Science works, religion is ridiculous 182

The video (from this source) is long but we think it is worth the time it takes to watch it. What the two atheist professors, Richard Dawkins the biologist and Laurence Krauss the physicist, say about science is fascinating to us.

For instance, Dawkins says that the hippo is more closely related to the whale than to the pig.

They talk about how counter-intuitive science is. They discuss the question of whether something can come out of nothing – by accident. (Krauss insists that the laws of physics are an accident.)

They both maintain that religion should be subject to criticism like all other ideas. And urge that religious ideas be ridiculed – out of respect for those who hold them.

There  are points that we disagree with. As usual with Richard Dawkins, we are irritated by his ill-reasoned and ill-informed political remarks. There aren’t many of them, but among them we count the  astounding statement that the Archbishop of Canterbury, Rowan Williams, is intelligent – no doubt because he is a lefty. (For our take on this question, see our post Intellectuals and the law, March 18, 2010.)

And Krauss is a warmist. “Vast” numbers of people, he says, “will lose their land” because of global warming. He despises the majority of his fellow Americans for thinking that manmade global warming is a hoax, declaring that they only believe it because much money has been spent (by unnamed sinister powers) to convince them of this. No proof adduced. Not the way a scientist should think.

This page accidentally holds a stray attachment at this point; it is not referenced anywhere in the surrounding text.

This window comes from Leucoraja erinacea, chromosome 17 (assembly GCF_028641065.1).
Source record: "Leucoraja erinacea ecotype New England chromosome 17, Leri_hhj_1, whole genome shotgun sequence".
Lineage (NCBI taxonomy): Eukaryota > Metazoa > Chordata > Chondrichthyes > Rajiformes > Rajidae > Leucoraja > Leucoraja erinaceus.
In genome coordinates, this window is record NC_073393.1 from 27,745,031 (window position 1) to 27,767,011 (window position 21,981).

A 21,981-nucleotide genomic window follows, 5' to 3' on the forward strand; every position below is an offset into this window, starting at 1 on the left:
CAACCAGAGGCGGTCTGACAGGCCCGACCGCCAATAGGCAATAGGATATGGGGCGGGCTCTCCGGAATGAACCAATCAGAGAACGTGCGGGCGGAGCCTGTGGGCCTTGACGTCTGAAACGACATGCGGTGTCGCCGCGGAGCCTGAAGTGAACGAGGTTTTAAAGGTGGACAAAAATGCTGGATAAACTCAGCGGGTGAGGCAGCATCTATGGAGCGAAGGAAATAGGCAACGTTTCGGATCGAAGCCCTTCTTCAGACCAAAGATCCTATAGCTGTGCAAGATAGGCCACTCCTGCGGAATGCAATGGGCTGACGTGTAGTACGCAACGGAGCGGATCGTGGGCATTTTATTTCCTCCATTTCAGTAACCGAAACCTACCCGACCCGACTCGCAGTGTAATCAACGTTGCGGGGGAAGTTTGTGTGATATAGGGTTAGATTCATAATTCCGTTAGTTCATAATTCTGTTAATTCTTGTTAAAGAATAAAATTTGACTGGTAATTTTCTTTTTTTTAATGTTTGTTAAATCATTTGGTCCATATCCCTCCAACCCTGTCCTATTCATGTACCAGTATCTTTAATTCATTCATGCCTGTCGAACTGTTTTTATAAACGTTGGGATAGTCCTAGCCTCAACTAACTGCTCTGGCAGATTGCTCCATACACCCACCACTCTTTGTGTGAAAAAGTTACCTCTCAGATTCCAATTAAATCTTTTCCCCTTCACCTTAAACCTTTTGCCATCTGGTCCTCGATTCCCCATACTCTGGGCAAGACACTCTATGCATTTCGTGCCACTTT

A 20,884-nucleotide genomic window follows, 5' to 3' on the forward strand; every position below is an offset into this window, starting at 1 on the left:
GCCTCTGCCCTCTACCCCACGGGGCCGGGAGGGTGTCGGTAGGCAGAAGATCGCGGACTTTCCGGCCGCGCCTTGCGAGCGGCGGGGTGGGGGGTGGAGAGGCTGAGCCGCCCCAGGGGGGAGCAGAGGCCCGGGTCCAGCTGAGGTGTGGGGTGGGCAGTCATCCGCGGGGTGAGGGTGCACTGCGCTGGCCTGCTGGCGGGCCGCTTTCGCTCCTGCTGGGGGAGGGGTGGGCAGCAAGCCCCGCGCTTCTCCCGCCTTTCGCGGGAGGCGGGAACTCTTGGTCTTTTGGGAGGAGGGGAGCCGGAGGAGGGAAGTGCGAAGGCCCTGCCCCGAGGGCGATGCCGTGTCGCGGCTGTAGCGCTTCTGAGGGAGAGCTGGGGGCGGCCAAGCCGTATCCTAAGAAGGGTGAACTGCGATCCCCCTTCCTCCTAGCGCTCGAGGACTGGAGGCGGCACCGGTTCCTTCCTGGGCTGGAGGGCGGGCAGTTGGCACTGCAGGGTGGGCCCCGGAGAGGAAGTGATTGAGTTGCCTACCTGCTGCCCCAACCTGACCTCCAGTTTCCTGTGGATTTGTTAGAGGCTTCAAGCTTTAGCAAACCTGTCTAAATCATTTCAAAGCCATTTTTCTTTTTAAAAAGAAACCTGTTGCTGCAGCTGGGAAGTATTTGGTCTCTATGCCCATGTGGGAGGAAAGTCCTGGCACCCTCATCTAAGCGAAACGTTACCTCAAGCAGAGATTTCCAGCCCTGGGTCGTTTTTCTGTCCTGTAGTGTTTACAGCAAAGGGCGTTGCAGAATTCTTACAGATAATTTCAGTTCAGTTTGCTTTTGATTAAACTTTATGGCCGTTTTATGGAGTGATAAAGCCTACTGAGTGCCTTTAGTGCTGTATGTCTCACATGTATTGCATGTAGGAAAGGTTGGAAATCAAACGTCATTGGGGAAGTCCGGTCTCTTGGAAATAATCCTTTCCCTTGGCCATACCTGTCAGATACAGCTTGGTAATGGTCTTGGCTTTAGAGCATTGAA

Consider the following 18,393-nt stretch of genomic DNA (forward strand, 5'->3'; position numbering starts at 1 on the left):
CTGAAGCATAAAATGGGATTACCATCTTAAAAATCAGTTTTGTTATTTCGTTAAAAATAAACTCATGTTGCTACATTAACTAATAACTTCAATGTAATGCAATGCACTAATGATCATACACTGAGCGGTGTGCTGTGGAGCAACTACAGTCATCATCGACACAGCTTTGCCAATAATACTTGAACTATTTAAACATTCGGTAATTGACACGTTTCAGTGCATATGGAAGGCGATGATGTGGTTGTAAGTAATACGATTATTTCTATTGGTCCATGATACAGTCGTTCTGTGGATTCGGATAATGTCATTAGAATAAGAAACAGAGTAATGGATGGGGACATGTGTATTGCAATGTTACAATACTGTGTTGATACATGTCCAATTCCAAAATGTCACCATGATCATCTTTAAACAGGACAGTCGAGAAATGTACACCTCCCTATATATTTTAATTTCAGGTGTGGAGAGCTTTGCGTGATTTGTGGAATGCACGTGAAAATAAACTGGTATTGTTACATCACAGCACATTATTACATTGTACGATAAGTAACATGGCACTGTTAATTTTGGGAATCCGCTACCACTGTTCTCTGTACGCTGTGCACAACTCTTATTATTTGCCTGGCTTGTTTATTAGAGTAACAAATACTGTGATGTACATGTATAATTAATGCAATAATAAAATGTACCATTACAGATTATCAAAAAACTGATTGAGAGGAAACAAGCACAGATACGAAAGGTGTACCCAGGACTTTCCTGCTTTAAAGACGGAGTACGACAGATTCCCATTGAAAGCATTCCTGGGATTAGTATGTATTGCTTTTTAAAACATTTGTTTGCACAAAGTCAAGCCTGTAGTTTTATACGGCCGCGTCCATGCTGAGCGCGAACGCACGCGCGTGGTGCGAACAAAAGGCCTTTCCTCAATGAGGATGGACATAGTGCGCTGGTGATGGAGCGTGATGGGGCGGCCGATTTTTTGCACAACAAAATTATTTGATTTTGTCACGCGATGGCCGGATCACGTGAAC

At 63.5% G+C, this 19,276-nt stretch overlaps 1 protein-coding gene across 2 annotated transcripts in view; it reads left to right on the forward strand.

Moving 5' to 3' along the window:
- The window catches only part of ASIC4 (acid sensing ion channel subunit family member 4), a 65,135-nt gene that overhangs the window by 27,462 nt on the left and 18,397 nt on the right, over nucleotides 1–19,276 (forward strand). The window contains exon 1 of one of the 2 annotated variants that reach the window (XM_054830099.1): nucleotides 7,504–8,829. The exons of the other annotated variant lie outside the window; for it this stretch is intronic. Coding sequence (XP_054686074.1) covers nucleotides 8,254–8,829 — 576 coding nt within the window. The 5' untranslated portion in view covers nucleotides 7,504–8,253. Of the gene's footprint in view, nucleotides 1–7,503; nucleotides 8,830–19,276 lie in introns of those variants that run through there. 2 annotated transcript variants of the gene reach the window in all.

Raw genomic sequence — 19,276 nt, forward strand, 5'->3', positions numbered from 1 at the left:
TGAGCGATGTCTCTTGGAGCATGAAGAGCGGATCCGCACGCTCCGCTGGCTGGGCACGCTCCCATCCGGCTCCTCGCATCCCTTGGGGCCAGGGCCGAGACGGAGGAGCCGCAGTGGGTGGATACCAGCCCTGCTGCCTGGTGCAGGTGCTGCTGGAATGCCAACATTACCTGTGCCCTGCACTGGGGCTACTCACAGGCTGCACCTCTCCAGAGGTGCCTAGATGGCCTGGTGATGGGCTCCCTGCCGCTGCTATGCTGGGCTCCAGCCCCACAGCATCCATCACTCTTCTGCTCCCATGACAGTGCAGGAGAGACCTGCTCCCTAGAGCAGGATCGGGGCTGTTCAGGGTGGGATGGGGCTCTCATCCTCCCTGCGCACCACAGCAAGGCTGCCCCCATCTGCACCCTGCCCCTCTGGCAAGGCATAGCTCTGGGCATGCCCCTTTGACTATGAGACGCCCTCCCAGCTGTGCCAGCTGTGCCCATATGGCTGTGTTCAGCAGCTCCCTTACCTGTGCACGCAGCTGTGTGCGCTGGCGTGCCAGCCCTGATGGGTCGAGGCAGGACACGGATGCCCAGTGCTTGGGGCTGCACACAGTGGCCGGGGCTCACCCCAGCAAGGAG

Dawkins doesn’t say what he thinks about that, but does say mankind may be doomed in this century by weapons of mass destruction.

Considering whether religion can be rational, he says that religions can have an “internal consistency”. Perhaps they could have, but they don’t. Christianity is notably lacking internal consistency, as Christians themselves demonstrate by arguing with each other over the “logic” of their beliefs through all the centuries of their existence.

In answer to one of the several not-very-good-to-positively-imbecile questions put to them, Dawkins reveals that he values and often reads two books of  the Bible for their  beauty  – but only in the King James Version: The Song of Songs, and Ecclesiastes (traditionally said to be the Atheist’s favorite). On this we wholly agree with him.

Perhaps there is too little science in the hour and a half. But we were informed and entertained.

See what you think.